Tuesday, January 28, 2014
Diary of a Creative Writing PhD Student: One Thing My Research Allows Me to Do
My research allows me to study nonfiction texts like newspaper articles, scholarly journals, narratives, studies, and letters as well as contemporary fiction to establish a historical context that helps me create well rounded characters; characters who adapt and challenge their reality and to write a work that reflects the individuality of my characters’ experience.
There is no quintessential slave story and I do not endeavor to write a narrative that pretends to capture all of the possibilities between the pages. My hope is to capture characters as they exist within the world I create which is based on fact. Slavery relied on a relationship between the slaver and the enslaved; my research shows for some slavers the need for the enslaved to act as if they were in some way appreciative and happy. My hope is through language and dialogue to capture some of the psychological aspects of slavery.
I’m interested in the stories of mothers trying to find their children and of mothers who had to give up. I’m interested in the ways characters influence plot; how some slaves endured slavery and the many ways people took control over their own narratives in their actions, in their thoughts and in their beliefs. I’m increasingly interested in the concept of trauma theory and how that relates to emancipated slaves and the effects slavery has had on future generations. I’m equally interested in continuing research that gives forgotten characters a voice. Through research I am finding that people are interested in reading, hearing the stories of emancipated slaves reconnecting with family. There are some books published through mainstream publishers that feature emancipated slaves as central characters. With this burst of historical fiction, why are there not more emancipated slave characters? Who can write emancipated slave stories? Who will read them?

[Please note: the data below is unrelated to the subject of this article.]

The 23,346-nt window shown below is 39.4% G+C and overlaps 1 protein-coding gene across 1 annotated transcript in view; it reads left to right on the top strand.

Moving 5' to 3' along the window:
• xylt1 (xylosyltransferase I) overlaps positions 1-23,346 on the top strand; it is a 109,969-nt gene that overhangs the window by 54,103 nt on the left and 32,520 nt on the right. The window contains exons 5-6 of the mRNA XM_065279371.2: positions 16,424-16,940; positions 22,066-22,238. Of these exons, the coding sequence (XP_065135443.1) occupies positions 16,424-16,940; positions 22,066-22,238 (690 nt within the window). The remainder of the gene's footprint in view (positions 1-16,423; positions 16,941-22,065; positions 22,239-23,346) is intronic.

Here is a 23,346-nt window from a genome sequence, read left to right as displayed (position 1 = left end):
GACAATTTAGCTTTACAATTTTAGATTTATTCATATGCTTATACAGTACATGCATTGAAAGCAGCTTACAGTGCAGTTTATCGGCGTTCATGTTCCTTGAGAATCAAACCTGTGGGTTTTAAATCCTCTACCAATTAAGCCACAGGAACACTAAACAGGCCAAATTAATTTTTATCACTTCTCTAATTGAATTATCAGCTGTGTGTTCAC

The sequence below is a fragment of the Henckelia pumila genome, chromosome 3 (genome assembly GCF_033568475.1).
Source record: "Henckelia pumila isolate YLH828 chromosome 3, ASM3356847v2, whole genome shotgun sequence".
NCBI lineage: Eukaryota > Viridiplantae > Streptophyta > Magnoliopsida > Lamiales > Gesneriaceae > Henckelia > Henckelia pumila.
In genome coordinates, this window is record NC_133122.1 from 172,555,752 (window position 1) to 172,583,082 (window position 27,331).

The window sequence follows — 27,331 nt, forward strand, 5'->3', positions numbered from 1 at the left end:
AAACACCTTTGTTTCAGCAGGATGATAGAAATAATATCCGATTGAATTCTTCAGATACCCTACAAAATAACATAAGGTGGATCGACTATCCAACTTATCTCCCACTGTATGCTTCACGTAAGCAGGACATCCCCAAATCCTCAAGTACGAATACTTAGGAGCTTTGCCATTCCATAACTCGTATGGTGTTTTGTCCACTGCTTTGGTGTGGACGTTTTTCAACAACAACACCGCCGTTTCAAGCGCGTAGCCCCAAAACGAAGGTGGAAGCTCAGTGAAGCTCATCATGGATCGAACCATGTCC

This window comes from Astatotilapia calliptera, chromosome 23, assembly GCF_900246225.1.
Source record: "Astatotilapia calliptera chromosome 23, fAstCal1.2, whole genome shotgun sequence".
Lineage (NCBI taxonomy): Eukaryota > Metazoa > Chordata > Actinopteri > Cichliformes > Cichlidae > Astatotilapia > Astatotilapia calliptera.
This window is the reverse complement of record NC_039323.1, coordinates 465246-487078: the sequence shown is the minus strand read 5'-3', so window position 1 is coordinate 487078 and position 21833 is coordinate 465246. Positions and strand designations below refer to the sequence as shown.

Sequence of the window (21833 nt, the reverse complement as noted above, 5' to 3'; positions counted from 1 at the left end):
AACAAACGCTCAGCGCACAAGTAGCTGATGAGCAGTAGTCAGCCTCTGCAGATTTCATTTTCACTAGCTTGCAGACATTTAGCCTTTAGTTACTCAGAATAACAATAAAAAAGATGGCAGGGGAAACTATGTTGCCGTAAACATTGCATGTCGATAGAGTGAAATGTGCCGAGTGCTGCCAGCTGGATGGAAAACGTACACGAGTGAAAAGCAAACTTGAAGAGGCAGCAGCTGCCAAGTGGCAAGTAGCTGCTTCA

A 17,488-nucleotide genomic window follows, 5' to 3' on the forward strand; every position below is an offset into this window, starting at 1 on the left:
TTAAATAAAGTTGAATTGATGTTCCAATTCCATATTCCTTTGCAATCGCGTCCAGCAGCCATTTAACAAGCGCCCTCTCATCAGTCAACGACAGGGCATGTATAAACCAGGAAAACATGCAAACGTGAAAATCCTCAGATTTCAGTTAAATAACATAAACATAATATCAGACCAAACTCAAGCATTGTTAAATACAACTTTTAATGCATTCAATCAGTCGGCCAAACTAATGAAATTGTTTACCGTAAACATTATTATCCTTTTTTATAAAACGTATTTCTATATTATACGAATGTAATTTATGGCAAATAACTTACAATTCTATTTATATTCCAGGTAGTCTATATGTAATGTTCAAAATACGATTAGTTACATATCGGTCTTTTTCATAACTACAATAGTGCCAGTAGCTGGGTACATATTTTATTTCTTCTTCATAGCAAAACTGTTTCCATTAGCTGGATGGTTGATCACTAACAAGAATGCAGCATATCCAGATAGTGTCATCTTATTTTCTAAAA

Traditional publishing does not seem to have a wide enough space for stories of emancipated slaves. As they were silenced off the page, they are absent on the page as well. It is not just the emancipated slave that is missing from mainstream publishing but the work of Black authors is limited. Why don’t mainstream publishers publish a lot of Black/African American fiction? Why do American publishing houses distinguish between Black readers and readers of other races?
What makes Black fiction Black? My research shows that in some areas of the country my work will be shelved in the African American/Black American section no matter what I write about. As a Black American woman writer, how does publishing my work in the UK differ from publishing it in the US?
Black and African American writers have been muffled throughout history; how can my work influence change? If publishing houses are manned by people who want the voices of writers of color to remain silenced, is the only hope for publishing a work they may not embrace to slip it through the cracks or to build another playground?
My work is challenging me to re-evaluate my place in publishing; to explore where my work fits in and where I fit in on and off the page.
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